Imagine visiting your mother or father at the nursing home and seeing strange marks on their skin. Discovering these bedsores can be stressful and can cause confusion about what to do. Bedsores can become extremely painful and even require extensive surgery if left untreated.
A patient’s bedsores are a sign of neglect and knowing how to deal them is vital. A caregiver’s priority to someone who is enduring bedsores is to stop the neglect and restore their well-being. Holding medical staff responsible helps remedy the ailment which begins with seeking proper support.
So, what do you do? Performing the two steps below can save your loved one’s life and help compensate them for the cost inflicted by their pain and suffering.
1. Alert the nursing staff or attending physician immediately.
Your love one’s health is priority and alerting staff as soon as possible can prevent serious injury. (Click here for more information on preventing bedsores.) Do not be afraid to be persistent. Staff members may be difficult to deal with because the damages caused by bedsores may be extremely costly to the medical facilities, or they do not want to be held accountable. Nursing homes may even try to transfer your loved one out of their care to reduce liability. To prevent further suffering, promptly notify the nursing home staff.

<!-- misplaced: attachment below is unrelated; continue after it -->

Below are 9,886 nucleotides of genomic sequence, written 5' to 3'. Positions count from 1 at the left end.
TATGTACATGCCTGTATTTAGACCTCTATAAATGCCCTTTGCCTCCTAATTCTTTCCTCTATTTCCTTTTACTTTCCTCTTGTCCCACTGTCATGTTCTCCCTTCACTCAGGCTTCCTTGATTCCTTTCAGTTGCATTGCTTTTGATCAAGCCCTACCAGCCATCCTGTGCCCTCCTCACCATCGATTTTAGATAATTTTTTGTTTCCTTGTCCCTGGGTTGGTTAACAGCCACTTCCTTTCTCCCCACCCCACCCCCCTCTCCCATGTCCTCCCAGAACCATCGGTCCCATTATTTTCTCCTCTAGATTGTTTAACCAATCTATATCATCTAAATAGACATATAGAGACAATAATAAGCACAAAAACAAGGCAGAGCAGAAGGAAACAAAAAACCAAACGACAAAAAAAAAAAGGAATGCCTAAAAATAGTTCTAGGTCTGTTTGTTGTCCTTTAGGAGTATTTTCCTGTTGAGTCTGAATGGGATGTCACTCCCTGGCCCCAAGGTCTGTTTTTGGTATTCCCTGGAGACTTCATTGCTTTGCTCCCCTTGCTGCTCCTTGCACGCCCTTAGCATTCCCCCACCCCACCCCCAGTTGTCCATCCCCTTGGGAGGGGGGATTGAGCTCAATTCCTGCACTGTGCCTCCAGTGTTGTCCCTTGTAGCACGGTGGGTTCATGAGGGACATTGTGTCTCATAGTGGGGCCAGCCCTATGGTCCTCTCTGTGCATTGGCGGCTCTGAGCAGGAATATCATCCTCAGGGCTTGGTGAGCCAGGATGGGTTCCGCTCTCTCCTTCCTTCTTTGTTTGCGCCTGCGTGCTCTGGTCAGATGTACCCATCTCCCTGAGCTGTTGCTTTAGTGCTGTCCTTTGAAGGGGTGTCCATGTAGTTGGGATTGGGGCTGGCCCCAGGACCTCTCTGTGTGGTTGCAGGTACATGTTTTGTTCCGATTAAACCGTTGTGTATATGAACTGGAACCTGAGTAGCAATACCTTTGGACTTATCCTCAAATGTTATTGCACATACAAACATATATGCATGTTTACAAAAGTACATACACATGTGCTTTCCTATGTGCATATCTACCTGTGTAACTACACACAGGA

2. Talk to a lawyer.
Do not wait until the worst happens. Unfortunately, many families contact a lawyer after a loved one’s death. Families must be proactive in seeking medical and legal assistance.
If you are uncertain or uneasy about speaking to a medical professional, an attorney can address your loved one’s issue effectively. An attorney can determine if you have a valid lawsuit.
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Edward M. Farmer is a U.S. Army veteran and attorney. A majority of his career has been dedicated to assisting veterans. More information regarding Edward and his law firm can be found at www.vetlawoffice.com
The material and information contained on these pages and on any pages linked from these pages are intended to provide general information only and not legal advice. You should consult with an attorney licensed to practice in your jurisdiction before relying upon any of the information presented here.